Moers dating egyptian literary texts

The gloss p-t sky-F might make the reader understand that p alone is a word for ‘sky’ and that -t is a optional inflection or derivation morpheme. The feature feminine (F) is inherent to the whole word.

By choosing the ‘:’, we want to make clear that the feature ‘feminine’ is not solely present in the -t.).

(Also: If we treated the case of nj sḏm.n=f specially, we would hide the interesting semantic effect in Egyptian from the reader. ) – from the beginning to its end, explicitly enclosing its end.

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If an action does Note that some of these forms are morphologically related to the respective ‘relative forms’ (see below).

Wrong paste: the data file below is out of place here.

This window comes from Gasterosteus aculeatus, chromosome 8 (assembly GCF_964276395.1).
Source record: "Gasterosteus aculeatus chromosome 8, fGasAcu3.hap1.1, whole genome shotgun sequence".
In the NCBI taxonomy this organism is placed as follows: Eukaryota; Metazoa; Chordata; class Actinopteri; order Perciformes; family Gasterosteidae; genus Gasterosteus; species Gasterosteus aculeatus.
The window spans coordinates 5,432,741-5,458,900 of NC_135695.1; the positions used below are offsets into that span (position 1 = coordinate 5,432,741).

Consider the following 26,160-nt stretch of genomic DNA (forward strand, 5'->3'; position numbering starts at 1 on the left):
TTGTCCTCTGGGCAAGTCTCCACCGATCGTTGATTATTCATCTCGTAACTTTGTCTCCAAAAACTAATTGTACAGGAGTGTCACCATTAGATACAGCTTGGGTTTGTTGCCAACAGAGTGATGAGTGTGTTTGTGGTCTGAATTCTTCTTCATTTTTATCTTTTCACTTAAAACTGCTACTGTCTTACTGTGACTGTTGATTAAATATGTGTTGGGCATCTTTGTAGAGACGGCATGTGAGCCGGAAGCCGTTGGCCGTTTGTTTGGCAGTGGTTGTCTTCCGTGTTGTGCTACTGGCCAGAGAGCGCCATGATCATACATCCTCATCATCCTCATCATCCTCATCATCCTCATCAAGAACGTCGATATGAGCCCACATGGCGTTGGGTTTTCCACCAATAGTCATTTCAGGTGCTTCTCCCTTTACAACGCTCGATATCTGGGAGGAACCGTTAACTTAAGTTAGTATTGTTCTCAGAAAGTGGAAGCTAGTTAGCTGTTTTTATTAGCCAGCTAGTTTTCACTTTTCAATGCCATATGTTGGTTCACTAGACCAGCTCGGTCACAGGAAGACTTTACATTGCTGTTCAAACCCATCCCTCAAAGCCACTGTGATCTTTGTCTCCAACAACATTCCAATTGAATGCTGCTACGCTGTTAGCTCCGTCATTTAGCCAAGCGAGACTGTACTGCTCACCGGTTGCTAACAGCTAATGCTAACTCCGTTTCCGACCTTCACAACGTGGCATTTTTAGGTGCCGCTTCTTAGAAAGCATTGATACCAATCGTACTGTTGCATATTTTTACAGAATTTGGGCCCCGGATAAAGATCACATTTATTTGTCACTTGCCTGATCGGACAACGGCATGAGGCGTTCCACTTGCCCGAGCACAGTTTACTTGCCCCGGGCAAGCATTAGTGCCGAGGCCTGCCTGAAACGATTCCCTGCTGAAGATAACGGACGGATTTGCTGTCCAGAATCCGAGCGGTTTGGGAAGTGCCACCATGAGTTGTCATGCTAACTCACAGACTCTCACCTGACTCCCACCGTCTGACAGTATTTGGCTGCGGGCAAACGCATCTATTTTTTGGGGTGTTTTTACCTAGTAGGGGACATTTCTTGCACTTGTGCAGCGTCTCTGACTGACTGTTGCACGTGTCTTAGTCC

Indeed, they are ‘uninflected relative forms’ in as far as they are ‘relative forms’ without number/gender endings.

This convention is due to the fact that in the case of personal pronouns the markedness for gender is not obligatory – so here gender comes last in the sequence – while with other nominal forms gender is often implicit, but number is optional and often marked by an additional morpheme – so here gender comes first. like gmi̯ and /_a_a_/ in strong 3rad verbs like sḏm.

A gloss gm-t find-INF would make the reader understand that gm alone is an unmarked stem for ‘find’ and that -t is the only feature that marks the infinitive (INF). The feature INF is distributed across the whole word, i.e. With the markup with ‘\’, the encoder makes it clear that the feature INF is not solely present in the .t.

What follows is a list of Earlier Egyptian (Middle Egyptian, Old Egyptian) grammatical forms and recommendations for their glossing.

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